Do you know who is providing your child's speech/language therapy services?
Many times parents stop to ask what the difference is between a speech implementer, a speech-language pathology- assistant (SLP-A), and a speech-language pathologist (SLP). We will try to clarify it here.
The speech implementer model was designed as a temporary solution for for public schools who were having a difficult time finding licensed speech-language pathologists. This model is meant be a "band-aid" for districts that have not be able to find a licensed speech-language pathologist (SLP) NOT a permanent solution to save on funds. A school district must ask the Department of Elementary and Secondary Education (DESE) for permission to use this model annually. They must be able to prove that they are actively searching to hire a certified SLP throughout the school year.
An implementer has the following credentials:
DESE issued educator certificate
Bachelors Degree in Elementary or Secondary Education
A valid MO teaching certificate
An implementer MUST be supervised by a certified SLP. The amount of supervision should be outlined in a child's Individual Education Plan (IEP). The implementer may be described as (SPED Staff and/or SLP/Staff). DESE described supervision as "periodic".
There is NO LIMIT on the number of implementers an SLP can supervise.
Assists with the implementation of IEPs, screening, and documenting progress under the supervision of a licensed SLP.
Implementers CANNOT do the following:
Conduct evaluations; determine eligibility; write, develop or modify IEPs; interpret data
Unable to bill Medicaid for services
A speech implementer can be a teacher of any kind (math, language arts, counselor, etc.). They have not completed any coursework in speech-language pathology. It does not matter if they have been an implementer for 3, 5, 10, or 20 years. They are not therapists. If your child is being seen by an implementer, please make sure you are aware of the number of hours/week they are being supervised, as well as the number of hours of direct contact with the licensed SLP.
Additional information can be found here:
A speech-language pathology, assistant, has a bachelor's degree in the field of communication disorders and must have a license from the Missouri Board of Healing Arts.
This is an appropriate delivery model for speech-language therapy services within a school district, outpatient therapy, home therapy, early intervention services, and/or private therapy. There are restrictions when billing certain insurance companies, including Medicaid.
A licensed SLP can supervise a maximum of 3 SLP-As. DESE places stricter restrictions on SLP-As than restrictions placed on implementers. Direct supervision is required for SLP-As for initial student contact. After initial contact, the SLP supervises one hour per week for each assistant or one out of every three student sessions.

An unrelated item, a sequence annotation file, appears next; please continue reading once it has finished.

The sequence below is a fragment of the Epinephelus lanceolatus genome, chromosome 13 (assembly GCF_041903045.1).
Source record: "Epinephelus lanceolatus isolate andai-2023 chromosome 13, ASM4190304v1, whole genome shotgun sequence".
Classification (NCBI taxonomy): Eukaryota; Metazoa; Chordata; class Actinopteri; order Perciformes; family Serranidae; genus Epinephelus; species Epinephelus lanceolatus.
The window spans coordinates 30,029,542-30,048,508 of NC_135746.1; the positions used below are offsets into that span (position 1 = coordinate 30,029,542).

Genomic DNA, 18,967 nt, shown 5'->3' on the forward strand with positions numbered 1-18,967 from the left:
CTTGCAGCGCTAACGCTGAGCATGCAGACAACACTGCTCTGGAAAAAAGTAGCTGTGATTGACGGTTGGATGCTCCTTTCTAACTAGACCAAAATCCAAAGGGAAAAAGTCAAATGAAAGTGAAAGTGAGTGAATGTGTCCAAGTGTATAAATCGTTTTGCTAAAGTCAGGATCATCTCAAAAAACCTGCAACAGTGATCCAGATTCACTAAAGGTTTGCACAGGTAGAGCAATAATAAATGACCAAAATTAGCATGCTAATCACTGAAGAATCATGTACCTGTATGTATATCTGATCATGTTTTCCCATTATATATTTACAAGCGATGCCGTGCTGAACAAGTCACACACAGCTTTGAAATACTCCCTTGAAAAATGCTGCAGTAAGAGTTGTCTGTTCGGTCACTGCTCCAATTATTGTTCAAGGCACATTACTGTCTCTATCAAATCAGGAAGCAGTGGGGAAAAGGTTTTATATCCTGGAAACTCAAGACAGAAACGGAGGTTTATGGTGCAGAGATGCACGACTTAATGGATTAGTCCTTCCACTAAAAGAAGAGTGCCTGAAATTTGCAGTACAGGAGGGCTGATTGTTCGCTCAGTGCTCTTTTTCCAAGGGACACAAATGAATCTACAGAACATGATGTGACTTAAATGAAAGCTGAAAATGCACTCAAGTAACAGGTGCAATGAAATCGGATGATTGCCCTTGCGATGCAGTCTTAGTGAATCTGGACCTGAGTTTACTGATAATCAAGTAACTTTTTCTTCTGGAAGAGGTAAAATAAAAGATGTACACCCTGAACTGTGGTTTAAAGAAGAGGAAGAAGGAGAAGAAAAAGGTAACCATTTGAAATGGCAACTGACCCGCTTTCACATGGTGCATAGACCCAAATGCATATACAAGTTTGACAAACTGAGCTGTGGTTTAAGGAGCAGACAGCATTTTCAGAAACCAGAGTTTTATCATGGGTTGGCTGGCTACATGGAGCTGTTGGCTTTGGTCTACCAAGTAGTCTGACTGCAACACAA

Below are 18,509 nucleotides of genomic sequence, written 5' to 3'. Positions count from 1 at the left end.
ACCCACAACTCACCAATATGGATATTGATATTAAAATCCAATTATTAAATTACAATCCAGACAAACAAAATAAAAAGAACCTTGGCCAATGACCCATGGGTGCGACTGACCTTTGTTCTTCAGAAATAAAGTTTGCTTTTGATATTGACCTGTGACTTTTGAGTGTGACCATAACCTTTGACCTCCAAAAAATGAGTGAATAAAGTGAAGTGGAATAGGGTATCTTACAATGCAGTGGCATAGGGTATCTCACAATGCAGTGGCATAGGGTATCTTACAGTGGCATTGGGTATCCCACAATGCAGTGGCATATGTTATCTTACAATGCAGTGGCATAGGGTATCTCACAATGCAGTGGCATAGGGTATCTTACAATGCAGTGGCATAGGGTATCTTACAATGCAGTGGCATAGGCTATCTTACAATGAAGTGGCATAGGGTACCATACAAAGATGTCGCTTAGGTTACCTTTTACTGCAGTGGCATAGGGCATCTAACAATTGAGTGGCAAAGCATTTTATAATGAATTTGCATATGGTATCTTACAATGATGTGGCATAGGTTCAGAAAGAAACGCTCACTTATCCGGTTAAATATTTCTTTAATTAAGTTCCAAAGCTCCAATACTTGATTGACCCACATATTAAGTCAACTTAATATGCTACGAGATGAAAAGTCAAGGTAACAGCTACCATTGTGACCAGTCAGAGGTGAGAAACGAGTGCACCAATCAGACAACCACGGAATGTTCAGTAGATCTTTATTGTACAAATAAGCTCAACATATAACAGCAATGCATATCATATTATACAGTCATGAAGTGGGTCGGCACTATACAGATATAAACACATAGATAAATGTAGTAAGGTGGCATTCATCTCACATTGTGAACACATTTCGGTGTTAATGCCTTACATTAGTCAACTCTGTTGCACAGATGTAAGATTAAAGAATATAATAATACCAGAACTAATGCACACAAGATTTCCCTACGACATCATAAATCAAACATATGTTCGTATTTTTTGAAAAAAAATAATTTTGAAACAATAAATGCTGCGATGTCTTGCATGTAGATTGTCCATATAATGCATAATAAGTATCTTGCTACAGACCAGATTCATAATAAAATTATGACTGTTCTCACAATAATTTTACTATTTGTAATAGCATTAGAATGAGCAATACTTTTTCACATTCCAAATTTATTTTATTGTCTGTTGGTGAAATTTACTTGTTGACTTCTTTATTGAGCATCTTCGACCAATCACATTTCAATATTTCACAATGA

An SLP-A can perform the following duties:
Assist with the implementation of IEPs, screening, and documenting progress as well as other activities such as early intervening services and language-literacy activities with non-disabled students under the supervision of a licensed SLP
An SLP-A CANNOT perform the following duties:
Conduct evaluations; determine eligibility; make case selection; interpret data; make referrals; write, develop or modify IEPs
Additional information can be found:
A speech-language pathologist has obtained a master's degree in the field of communication disorders. They have are required to maintain their license and certification through the Missouri Board of Healing Arts and American Speech-Language-Hearing Association.
They are required to maintain their certification and license through completion of 30 continuing education hours every 3 years.
Speech-language pathologists are able to evaluate and treat individuals from birth to death. SLPs evaluate and treat any and all communication and swallowing disorders including: hearing impaired, apraxia, receptive language deficits, expressive language deficits, dysphagia, dysarthria, fluency/stuttering, phonology, articulation, dyslexia, voice, cognition, feeding, social language, etc. Therapists spend their careers adding to their therapy toolbox with certification in specialized assessment and treatment. Speech-language pathologists are the most qualified to treat communication disorders.
Find out more information:
At Chatterbox, all therapists are licensed and certified speech-language pathologists. Their level of experience ranges from 2 years to 25 years. Many therapists have had the opportunity to work with different populations, in a variety of settings and communication disorders. Our therapists work at Chatterbox because they have a passion for pediatrics. We take pride in offering comprehensive evaluations and specialized skilled therapy for each individual client. Chatterbox encourages therapists to continue refining their skills and/or adding to their therapy toolbox through continuing education. Click on the link below to learn more about our therapists.